New Energy Generator Wind Turbine Anchor Bolts Cage Foundation M36-M56
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|BS EN ISO 1461, SS304 / SS316 to AS1449, AS2837, ISO 4995
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|Wind Turbine Anchor Bolts
|42CrMoA/Q355C /Q355D/ Q355NE
M56 Wind Turbine Anchor Bolts,
New Energy Generator bolt cage foundation,
Wind Turbine bolt cage foundation M36
Wind Turbine Anchor Bolts
With increased demand for greater output from wind energy projects, the industry is increasingly looking to maximize output from each wind turbine. Over the years, wind power has become competitive with traditional forms of non-renewable energy because advancements in generator technology allow larger and heavier generators to produce a higher-megawatt output than ever before. These newer, advanced turbines are also carried on towers with higher hub heights to capture higher wind speeds. With this comes the requirement for tower anchor bolts to carry higher tensile load capacities.
To safely carry larger turbines at higher hub heights, careful consideration must be given to the foundation design and system components. A proper geotechnical evaluation of the soils must occur after all of the structural loads carrying the tower and nacelle components are evaluated. With this information, the foundation designer is able to determine the width and depth of the concrete foundation.
A vital component to the foundation system is the tower anchor bolt. These anchor bolts are responsible for keeping the tower and nacelle in equilibrium. The anchor bolts are installed during the foundation forming process in a large ring pattern with a matching inner and outer circle of anchor bolts symmetrically around the foundation.
Typically, between 140 and 200 anchor bolts are in each foundation design. A thick steel embedment ring containing holes for the tower anchor bolts is placed near the bottom of the foundation pour, and a template ring – ostensibly, a thinner steel ring with matching holes – is placed at the top of the foundation pour. Each anchor bolt is fitted with PVC sleeves running between the steel rings so they are flush against each ring surface in order to keep the anchor bolts de-bonded during the foundation pouring operation.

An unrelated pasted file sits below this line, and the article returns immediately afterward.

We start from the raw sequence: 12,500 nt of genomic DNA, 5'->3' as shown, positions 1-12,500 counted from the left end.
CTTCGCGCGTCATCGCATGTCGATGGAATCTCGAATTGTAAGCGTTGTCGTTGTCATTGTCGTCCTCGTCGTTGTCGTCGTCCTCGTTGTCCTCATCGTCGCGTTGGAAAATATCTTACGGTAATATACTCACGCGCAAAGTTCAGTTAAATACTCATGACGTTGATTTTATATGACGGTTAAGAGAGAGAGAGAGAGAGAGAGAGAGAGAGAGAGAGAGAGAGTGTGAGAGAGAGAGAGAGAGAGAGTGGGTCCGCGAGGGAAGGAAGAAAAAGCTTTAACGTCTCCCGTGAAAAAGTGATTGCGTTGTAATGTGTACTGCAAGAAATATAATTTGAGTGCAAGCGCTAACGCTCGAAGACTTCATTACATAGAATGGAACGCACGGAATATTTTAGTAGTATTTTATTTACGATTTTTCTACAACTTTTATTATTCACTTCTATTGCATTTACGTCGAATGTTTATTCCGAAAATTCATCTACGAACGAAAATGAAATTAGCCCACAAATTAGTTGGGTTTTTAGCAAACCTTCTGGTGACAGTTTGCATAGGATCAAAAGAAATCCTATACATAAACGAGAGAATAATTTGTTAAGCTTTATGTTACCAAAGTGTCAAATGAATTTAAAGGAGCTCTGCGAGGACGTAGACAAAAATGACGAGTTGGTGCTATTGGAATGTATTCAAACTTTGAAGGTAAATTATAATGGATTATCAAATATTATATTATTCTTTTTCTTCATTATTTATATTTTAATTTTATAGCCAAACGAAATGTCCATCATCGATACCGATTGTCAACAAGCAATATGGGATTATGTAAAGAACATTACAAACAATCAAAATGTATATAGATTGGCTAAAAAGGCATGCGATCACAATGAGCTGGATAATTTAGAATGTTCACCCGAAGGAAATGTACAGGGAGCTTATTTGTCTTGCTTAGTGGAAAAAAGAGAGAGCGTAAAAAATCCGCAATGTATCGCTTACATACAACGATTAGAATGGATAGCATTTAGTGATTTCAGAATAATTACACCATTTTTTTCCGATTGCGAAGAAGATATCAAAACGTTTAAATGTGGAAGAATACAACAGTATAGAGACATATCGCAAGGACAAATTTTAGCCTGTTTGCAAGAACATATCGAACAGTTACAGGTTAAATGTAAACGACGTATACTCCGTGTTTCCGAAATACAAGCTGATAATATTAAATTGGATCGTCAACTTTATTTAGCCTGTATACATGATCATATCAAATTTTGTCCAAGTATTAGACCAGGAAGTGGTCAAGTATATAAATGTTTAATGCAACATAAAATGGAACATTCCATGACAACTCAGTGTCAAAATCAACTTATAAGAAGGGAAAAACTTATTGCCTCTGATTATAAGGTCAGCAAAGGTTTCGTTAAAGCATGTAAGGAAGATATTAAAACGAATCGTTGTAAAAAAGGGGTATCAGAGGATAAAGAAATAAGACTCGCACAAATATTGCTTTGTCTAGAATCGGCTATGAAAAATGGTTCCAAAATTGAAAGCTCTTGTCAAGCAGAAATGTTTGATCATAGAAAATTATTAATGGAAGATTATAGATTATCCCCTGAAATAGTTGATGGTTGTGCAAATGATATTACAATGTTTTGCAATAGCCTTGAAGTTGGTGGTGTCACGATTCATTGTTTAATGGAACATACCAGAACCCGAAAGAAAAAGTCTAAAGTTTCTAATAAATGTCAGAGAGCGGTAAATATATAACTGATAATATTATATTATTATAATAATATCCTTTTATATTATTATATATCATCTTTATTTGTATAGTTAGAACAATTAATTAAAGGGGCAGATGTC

A heavy pattern hex nut and washer are underneath the embedment ring and similarly placed on the tower base plate. (Prior to placing the tower base plate, the temporary template ring is removed after the concrete pour.) It should also be noted the tower base section is shimmed into position above the top of the pedestal foundation pour, and the voided area between is filled with a high-strength epoxy grout to complete the grout pad.
Once the grout pad is cured, all of the tower anchor bolts are pre-tensioned to a load specified by the foundation designer and locked off by torquing the top hex nuts to remove the stretch created. The pre-tensioning process is typically achieved by using small-diameter, compact, high-psi capacity calibrated tensioners. This elastic stretch created by tensioning under load is permanently transferred to the anchor bolt by torquing the nut prior to removing pressure from the tensioning jack.
After pre-tensioning the tower anchor bolts in a predetermined selected pattern across the foundation, the ring pattern of the anchor bolts is placed into compression. Therefore, the equilibrium is maintained as varying load cycles are continuously placed on the foundation. Designers specify an anchor bolt lock-off pre-tensioning load to be at a level where the maximum external design load that is placed on the foundation is never reached.
Pre-tensioning prevents the anchor bolts from stretching and relaxing, which can lead to long-term fatigue, and also mitigates spalling or cracking of the concrete from tensile stresses.
The normal practice is for the foundation designer to specify a lock-off load that takes into consideration in-service design loads and, in addition, losses such as natural relaxation loss in the steel (generally averages 2% max) and slight creep losses in the foundation itself under load. Creep refers to the slight movement over time to the concrete – and, to a lesser extent, the steel tower base as a result of being under the pre-tension load. Movement resulting from the so-called creep results in a loss of direct pre-tension load.
|Anchor bolt Grade
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